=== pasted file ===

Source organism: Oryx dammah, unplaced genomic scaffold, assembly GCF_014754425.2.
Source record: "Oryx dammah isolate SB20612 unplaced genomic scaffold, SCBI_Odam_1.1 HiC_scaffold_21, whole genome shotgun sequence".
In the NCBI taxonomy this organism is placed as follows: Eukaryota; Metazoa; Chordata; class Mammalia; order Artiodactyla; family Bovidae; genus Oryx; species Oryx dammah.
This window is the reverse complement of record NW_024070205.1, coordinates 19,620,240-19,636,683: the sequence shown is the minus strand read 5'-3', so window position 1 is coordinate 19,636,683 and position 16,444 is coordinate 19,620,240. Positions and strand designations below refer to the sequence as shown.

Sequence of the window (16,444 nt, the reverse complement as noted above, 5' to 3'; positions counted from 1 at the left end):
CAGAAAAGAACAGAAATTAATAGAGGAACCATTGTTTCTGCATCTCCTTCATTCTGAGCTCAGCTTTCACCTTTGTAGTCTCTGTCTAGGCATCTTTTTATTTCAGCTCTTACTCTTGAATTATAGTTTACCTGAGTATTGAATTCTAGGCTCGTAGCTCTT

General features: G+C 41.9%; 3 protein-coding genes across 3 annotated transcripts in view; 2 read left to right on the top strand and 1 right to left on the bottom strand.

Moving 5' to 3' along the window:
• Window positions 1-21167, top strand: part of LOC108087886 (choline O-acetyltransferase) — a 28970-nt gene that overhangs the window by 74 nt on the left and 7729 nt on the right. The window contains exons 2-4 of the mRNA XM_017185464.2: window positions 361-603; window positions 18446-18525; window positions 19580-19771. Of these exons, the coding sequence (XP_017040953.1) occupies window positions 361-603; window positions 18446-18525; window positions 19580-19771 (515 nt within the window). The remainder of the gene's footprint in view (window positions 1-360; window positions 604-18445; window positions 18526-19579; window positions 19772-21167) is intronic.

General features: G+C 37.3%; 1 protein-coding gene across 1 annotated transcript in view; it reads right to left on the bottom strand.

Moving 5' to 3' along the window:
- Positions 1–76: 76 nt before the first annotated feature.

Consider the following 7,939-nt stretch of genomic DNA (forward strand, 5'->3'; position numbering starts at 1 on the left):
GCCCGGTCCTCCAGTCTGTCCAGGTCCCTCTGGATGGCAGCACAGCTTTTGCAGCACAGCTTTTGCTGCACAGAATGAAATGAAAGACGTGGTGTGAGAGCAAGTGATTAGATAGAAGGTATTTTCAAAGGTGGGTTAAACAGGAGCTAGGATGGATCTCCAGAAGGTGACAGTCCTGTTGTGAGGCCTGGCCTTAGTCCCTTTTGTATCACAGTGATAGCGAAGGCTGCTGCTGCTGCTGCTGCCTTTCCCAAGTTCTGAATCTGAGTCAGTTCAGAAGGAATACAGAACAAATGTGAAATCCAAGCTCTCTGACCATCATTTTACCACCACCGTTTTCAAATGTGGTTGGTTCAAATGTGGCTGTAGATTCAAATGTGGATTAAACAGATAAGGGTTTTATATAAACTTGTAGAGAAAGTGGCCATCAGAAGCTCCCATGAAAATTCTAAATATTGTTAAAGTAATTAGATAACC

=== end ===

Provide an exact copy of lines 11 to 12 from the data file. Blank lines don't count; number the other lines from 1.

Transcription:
Moving 5' to 3' along the window:
- Positions 1–76: 76 nt before the first annotated feature.